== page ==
There are times when I sit down and watch black and white, grainy images from cricket matches being played some 30-40 years ago. The batsmen, without any helmet, arm guard and pads so thin that they are virtually non-existent makes me cringe a little bit. So used to I am to seeing the modern batsmen wear every protective gear available that watching the highlights reel from 30 years ago almost gives me the feeling of watching something very different and special. The impact of protective gear on cricket is immense and is there for all to see.
The batsmen of the yesteryears were a brave lot. When you consider that those batsmen faced some of the fastest bowlers to have ever played the game, you are putting the things in to perspective. Vivian Richards, Clive Llyod, Sunil Gavaskar, the Chappel brothers and Barry Richards faced bowlers like Michael Holding, Roberts, Garner, Lilee, Hadlee etc. These players were never hurt or at least I do not know of any serious injury having occurred to players who played without any safety gear. They surely must have possessed a far greater technique in negotiating the short and fast ball. Instinct must have played a part too, they knew that if they missed the ball they risked their life.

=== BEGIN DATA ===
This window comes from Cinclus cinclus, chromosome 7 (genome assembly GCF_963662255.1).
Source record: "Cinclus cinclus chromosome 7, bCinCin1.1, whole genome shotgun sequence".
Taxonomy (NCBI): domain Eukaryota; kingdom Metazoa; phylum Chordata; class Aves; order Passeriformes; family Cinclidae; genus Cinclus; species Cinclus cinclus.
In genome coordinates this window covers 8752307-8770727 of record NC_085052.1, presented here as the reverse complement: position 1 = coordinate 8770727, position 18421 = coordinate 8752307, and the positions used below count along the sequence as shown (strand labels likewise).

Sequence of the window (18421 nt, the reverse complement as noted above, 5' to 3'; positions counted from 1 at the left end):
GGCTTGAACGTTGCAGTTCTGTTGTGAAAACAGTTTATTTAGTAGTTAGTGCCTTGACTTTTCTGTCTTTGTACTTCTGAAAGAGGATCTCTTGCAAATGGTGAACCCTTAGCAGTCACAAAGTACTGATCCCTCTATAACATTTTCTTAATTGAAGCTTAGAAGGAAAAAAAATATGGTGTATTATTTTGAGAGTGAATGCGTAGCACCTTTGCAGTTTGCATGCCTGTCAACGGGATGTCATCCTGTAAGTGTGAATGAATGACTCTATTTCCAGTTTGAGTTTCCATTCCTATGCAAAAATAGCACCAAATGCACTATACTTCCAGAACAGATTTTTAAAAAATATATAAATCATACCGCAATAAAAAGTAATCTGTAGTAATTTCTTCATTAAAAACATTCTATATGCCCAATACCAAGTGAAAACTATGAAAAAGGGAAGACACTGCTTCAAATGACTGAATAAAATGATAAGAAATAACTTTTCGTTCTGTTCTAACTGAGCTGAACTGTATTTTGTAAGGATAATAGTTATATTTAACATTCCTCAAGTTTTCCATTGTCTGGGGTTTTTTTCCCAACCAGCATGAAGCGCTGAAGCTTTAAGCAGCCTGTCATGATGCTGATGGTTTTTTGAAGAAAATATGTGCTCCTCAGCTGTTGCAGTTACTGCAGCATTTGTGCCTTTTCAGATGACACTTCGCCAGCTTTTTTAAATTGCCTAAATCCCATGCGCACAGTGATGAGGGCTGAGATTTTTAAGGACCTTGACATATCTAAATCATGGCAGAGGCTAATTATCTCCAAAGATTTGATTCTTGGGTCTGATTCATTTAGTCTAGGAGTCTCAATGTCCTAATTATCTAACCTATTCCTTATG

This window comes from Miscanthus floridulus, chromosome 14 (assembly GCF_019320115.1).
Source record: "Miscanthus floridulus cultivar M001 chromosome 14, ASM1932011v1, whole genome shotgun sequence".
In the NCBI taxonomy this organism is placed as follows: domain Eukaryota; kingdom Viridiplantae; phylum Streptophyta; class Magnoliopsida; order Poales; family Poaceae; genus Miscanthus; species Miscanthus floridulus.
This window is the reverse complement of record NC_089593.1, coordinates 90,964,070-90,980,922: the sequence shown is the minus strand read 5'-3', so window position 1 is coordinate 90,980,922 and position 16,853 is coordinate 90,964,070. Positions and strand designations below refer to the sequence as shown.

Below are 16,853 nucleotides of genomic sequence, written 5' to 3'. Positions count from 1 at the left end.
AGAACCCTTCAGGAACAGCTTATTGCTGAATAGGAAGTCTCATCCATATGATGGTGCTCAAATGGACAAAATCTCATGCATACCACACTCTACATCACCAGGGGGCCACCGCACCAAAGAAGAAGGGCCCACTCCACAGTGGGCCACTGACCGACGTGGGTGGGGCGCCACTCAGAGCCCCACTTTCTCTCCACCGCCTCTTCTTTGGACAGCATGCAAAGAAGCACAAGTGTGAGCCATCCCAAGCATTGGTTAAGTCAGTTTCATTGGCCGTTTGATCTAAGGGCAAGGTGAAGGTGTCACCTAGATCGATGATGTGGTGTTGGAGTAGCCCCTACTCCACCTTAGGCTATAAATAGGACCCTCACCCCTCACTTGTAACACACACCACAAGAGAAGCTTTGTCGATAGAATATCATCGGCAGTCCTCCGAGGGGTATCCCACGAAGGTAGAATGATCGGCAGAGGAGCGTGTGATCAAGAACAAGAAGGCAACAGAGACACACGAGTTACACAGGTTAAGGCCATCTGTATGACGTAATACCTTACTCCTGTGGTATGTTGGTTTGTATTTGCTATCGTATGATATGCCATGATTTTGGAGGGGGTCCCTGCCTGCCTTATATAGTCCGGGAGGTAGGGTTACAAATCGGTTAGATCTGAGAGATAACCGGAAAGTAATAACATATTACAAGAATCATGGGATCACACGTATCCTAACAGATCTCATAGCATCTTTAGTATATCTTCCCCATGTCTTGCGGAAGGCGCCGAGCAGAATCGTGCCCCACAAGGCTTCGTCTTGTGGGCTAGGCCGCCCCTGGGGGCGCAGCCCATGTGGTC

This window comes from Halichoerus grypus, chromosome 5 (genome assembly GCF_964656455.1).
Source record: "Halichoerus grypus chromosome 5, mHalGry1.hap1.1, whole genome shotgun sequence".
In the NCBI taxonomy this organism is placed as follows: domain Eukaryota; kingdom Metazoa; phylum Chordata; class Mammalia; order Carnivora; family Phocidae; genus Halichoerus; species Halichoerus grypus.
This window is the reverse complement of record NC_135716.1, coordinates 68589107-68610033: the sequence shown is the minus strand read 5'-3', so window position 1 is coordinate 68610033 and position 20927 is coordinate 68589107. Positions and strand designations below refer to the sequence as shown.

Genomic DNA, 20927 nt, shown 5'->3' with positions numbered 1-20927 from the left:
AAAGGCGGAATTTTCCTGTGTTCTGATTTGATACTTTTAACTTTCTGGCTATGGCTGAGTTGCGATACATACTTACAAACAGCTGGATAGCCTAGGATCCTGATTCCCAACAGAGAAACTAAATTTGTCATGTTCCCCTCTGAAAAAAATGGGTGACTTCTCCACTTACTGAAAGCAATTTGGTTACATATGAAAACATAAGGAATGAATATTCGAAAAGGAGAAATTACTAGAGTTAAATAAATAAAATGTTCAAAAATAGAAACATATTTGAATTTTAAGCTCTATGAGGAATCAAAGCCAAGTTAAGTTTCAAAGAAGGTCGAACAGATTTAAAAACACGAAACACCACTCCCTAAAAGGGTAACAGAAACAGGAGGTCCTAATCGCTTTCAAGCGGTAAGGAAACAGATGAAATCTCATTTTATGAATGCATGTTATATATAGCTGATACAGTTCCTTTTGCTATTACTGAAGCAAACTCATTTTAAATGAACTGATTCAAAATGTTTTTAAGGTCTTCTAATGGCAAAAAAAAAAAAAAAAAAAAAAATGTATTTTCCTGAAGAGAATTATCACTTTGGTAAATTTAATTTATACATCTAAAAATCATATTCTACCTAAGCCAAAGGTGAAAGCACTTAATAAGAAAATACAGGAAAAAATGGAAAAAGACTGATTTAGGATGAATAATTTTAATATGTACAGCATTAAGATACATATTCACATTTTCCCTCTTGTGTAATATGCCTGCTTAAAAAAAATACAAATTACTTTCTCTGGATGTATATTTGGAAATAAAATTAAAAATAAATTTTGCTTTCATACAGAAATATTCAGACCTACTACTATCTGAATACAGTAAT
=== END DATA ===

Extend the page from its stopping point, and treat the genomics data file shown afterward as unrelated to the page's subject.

The modern batsmen are a spoilt lot. They have bigger, heavier bats, short boundaries, flat pitches, most of the rules favouring them and they have all the protection on them which makes them fearless. They are not shy to take their eyes of the ball knowing that at best it will thud in to their helmets, not resulting any serious injury. They are not so skilled that they can even imagine to bat against a medium fast bowler without a helmet on. But these protective gear has certainly resulted in batsmen with lesser technique also flourish.
Although the Phil Hughes incident raised several questions on the helmets that were in use, it also brought in to spotlight on the inferior techniques that the batsmen of the modern era displayed. Mind you, Phil was wearing a helmet while he was batting and it was extremely unlucky and a freakish incident that the whole cricket had to mourn the death of the young talent. Now we have helmets which protect the neck area as well, the part where Phil was stuck.
I can only imagine the fear that the batsmen must have had in the Bodyline series. They must have been a courageous lot to go out there and face the ultra-quick bowlers knowing that they would be aiming at their heads. The pitches were also uncovered at the time thus making life all the more difficult. In today’s world everyone wears a helmet, the wicketkeeper, the close-in fielders and recently even some umpires have started wearing them. I think the day is not far when a cover or point fielder will also wear a helmet so as to feel safe. All the safety gear has certainly had an immense impact on how cricket has changed over the years.